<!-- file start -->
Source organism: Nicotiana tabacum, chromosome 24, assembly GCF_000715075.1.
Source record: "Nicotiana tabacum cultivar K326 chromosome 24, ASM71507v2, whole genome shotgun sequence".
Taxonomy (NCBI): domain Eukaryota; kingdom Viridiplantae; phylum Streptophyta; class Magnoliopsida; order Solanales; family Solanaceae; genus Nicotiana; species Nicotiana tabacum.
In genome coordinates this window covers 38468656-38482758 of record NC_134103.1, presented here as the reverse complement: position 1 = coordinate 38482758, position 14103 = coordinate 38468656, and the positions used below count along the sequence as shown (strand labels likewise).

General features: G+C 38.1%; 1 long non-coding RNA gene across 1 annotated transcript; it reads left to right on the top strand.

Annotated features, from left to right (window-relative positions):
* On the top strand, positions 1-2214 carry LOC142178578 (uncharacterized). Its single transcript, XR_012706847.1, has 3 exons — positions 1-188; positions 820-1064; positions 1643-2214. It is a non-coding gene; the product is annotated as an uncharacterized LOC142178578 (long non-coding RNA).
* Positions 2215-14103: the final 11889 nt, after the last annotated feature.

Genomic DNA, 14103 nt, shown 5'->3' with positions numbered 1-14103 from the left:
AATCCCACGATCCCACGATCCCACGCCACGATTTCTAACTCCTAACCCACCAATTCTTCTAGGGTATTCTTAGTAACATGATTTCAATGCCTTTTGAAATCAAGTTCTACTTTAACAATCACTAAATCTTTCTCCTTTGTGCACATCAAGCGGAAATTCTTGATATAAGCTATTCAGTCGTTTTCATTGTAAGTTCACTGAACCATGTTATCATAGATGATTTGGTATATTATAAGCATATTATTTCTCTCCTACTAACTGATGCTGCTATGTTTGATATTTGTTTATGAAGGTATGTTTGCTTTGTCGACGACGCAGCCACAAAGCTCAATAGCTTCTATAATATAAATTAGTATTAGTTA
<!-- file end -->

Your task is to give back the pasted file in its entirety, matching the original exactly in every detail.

Source organism: Nicotiana tabacum, chromosome 24, assembly GCF_000715075.1.
Source record: "Nicotiana tabacum cultivar K326 chromosome 24, ASM71507v2, whole genome shotgun sequence".
Taxonomy (NCBI): domain Eukaryota; kingdom Viridiplantae; phylum Streptophyta; class Magnoliopsida; order Solanales; family Solanaceae; genus Nicotiana; species Nicotiana tabacum.
In genome coordinates this window covers 38468656-38482758 of record NC_134103.1, presented here as the reverse complement: position 1 = coordinate 38482758, position 14103 = coordinate 38468656, and the positions used below count along the sequence as shown (strand labels likewise).

General features: G+C 38.1%; 1 long non-coding RNA gene across 1 annotated transcript; it reads left to right on the top strand.

Annotated features, from left to right (window-relative positions):
* On the top strand, positions 1-2214 carry LOC142178578 (uncharacterized). Its single transcript, XR_012706847.1, has 3 exons — positions 1-188; positions 820-1064; positions 1643-2214. It is a non-coding gene; the product is annotated as an uncharacterized LOC142178578 (long non-coding RNA).
* Positions 2215-14103: the final 11889 nt, after the last annotated feature.

Genomic DNA, 14103 nt, shown 5'->3' with positions numbered 1-14103 from the left:
AATCCCACGATCCCACGATCCCACGCCACGATTTCTAACTCCTAACCCACCAATTCTTCTAGGGTATTCTTAGTAACATGATTTCAATGCCTTTTGAAATCAAGTTCTACTTTAACAATCACTAAATCTTTCTCCTTTGTGCACATCAAGCGGAAATTCTTGATATAAGCTATTCAGTCGTTTTCATTGTAAGTTCACTGAACCATGTTATCATAGATGATTTGGTATATTATAAGCATATTATTTCTCTCCTACTAACTGATGCTGCTATGTTTGATATTTGTTTATGAAGGTATGTTTGCTTTGTCGACGACGCAGCCACAAAGCTCAATAGCTTCTATAATATAAATTAGTATTAGTTA